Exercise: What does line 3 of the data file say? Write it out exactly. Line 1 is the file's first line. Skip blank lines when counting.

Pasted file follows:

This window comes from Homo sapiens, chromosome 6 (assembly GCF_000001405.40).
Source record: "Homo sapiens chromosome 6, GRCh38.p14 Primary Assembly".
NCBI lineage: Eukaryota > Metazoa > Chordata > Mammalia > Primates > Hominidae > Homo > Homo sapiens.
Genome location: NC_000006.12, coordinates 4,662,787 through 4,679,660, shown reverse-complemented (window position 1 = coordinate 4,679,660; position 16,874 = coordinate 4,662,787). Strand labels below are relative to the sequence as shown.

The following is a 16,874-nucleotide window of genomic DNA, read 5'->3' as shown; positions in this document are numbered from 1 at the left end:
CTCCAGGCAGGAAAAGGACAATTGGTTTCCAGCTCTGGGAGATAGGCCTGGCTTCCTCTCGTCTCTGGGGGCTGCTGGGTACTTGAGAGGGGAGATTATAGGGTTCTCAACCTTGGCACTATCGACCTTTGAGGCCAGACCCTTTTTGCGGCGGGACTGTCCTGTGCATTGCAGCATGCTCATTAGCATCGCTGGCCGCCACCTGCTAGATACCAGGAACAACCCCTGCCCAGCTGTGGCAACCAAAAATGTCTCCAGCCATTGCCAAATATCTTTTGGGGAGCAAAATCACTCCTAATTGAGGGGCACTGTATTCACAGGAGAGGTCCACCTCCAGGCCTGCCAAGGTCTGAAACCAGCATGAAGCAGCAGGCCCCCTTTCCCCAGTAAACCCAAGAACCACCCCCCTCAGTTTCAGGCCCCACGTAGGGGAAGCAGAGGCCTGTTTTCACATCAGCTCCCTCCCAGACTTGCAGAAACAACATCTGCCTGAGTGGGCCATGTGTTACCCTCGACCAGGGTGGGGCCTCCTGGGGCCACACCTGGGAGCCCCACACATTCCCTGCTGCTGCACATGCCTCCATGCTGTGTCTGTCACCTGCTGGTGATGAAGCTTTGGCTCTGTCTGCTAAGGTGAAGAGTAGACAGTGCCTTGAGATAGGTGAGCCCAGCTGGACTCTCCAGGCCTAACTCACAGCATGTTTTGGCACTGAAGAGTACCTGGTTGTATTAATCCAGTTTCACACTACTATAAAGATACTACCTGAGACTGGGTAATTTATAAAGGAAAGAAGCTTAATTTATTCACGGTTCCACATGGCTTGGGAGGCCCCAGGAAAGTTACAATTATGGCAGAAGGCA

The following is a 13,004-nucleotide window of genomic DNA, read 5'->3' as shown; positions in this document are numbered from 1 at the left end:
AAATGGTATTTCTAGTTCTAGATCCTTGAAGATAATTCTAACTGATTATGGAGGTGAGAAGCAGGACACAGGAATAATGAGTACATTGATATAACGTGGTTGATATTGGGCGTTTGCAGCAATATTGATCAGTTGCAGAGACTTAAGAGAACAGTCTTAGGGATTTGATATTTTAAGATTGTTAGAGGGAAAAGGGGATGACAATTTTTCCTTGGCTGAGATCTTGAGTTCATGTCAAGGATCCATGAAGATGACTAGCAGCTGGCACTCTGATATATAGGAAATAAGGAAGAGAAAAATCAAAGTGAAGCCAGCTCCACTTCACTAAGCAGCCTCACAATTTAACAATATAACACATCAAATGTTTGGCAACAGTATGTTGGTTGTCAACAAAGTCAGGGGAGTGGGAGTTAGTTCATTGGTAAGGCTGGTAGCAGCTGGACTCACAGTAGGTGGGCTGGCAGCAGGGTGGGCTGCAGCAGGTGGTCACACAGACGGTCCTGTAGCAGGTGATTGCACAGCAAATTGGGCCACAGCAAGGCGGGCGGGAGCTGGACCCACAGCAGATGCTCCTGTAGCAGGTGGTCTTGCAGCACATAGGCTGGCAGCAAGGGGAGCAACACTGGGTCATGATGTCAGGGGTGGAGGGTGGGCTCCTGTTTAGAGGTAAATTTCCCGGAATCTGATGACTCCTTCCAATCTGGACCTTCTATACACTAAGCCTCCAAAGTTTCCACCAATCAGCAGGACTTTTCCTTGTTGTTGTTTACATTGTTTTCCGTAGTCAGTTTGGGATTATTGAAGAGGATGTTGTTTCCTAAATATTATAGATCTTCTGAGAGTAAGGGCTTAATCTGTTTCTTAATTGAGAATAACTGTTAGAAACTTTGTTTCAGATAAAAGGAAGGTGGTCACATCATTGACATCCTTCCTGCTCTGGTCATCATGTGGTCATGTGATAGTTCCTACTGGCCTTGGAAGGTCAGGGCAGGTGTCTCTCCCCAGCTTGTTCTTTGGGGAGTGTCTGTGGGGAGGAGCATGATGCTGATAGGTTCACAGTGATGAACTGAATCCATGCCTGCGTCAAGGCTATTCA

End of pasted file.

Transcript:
NCBI lineage: Eukaryota > Metazoa > Chordata > Mammalia > Primates > Hominidae > Homo > Homo sapiens.